‘Prisoner of Conscience’ Dies in Cameroon
Roger Jean-Claude Mbede, a gay man who was jailed for sending a text message to another man saying “I’m very much in love with you” died on Friday, one month after his family removed him from the hospital where he was seeking treatment for a hernia.
His lawyer, Alice Nkom, said that his family said he was a curse “and that we should let him die.”
Cameroon’s Secretary of State for Defense arrested Mbede in 2011 under penal code Section 347a: “Whoever has sexual relations with a person of the same sex shall be punished with imprisonment from six months to five years and with a fine ranging from 20,000 Francs CFA to 200,000 Francs CFA.”
Mbede was first detained on “suspicion of homosexuality” and then charged on March 9, 2011 with “homosexuality and attempted homosexuality.” In April, he was found guilty and sentenced to three years in Kondengui Central Prison in Yaoundé, Cameroon.
His imprisonment was protested by Human Rights Watch and Amnesty International, saying “Jean-Claude Mbede is a prisoner of conscience held solely because of his perceived sexual orientation. All charges against him should be dropped and he should be released immediately.”
A prisoner of conscience is defined as a person who has “been jailed because of their political, religious or other conscientiously-held beliefs, provided that they have neither used nor advocated violence.”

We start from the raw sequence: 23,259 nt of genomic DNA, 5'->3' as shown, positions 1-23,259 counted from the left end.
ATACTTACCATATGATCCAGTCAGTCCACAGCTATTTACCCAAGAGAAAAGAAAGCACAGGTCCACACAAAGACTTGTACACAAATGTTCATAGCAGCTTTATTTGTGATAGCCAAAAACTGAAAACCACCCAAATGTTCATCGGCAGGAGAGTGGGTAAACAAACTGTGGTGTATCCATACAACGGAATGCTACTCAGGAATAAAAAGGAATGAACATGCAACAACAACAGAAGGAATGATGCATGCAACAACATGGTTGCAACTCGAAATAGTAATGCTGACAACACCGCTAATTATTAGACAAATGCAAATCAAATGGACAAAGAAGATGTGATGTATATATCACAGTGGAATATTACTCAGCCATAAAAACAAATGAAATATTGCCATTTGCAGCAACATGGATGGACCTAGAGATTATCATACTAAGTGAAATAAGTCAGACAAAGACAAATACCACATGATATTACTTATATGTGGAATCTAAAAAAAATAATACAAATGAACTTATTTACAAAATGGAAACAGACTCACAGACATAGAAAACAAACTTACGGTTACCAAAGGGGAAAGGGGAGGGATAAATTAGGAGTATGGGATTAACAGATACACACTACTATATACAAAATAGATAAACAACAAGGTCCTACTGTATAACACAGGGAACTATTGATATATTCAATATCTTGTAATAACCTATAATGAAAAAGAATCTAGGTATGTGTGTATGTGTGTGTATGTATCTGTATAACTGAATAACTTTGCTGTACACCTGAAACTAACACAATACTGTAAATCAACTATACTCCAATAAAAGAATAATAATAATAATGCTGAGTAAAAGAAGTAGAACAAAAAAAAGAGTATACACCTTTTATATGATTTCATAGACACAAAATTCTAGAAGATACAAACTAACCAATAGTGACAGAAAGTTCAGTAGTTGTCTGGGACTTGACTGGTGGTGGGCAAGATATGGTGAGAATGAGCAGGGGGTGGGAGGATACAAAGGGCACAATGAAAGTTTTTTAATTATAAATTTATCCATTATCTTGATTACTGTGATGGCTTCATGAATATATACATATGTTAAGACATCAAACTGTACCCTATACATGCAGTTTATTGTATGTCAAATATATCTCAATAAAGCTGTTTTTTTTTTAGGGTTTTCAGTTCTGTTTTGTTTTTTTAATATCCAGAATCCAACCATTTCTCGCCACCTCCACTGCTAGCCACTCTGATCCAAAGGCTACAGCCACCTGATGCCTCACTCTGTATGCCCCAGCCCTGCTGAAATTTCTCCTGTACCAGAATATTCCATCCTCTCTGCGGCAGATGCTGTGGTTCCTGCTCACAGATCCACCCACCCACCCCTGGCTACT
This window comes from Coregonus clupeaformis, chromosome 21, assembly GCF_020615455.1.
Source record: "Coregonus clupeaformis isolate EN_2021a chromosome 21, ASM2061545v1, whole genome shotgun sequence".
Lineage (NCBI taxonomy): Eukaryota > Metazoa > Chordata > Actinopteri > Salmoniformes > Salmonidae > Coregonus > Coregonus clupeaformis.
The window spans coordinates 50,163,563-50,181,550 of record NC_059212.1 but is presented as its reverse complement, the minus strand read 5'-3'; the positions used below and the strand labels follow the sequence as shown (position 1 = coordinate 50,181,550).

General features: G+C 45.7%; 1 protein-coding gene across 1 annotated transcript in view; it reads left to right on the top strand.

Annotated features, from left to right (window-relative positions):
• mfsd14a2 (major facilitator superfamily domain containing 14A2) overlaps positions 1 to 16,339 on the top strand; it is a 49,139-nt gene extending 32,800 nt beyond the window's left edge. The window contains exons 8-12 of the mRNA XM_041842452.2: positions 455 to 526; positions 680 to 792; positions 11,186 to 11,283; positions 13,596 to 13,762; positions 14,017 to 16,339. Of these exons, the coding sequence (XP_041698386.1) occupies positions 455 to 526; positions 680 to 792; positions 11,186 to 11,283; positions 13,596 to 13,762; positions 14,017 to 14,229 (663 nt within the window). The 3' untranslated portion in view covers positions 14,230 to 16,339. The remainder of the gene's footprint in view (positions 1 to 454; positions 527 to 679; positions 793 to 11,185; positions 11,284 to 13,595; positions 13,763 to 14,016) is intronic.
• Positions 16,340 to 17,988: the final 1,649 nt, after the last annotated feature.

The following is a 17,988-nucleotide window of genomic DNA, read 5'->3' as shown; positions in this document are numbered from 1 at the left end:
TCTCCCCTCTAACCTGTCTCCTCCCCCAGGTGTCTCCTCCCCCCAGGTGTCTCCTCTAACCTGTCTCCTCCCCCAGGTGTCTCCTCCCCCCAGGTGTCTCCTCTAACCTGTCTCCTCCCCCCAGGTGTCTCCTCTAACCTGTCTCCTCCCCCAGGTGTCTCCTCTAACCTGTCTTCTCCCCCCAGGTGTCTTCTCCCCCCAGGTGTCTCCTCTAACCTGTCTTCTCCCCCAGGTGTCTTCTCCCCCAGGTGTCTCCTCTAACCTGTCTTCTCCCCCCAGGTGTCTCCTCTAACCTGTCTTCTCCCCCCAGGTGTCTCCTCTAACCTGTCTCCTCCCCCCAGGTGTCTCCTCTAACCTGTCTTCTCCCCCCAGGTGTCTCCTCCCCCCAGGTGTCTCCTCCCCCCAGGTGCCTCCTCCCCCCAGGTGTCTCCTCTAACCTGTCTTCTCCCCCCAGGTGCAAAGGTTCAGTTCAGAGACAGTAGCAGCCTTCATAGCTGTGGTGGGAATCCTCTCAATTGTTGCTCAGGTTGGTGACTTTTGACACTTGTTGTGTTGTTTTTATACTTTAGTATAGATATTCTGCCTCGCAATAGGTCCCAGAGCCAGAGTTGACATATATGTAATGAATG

While in prison, Mbede developed a hernia and was granted provisional release in July 2012, after which he went into hiding. According to The Inquisitr, Mbede also had testicular cancer for which he had a surgery in the summer of 2013.
Then, one month after his family removed him from hospital care, he died. During that month he had received no additional care.
Lambert Lamba, a Cameroonian activist who works on behalf of sexual minorities, said, “His family said they were going to remove the homosexuality which is in him. I went to see him in his village. He could not stand up, he couldn’t speak.”
Nkom blames the Cameroon government.
“I accuse the state,” she said. “If there had not been criminalisation of homosexuality, he would not have gone to prison and his life would not be over. His life was finished as soon as he went to prison.”
Neela Ghoshal, senior LGBT rights researcher, said, “Roger was a courageous man who became an accidental activist after he was arrested simply for expressing his love for another man.”
According to Human Rights Watch, Cameroon brings more cases against suspected gays than any other African country.
Image via YouTube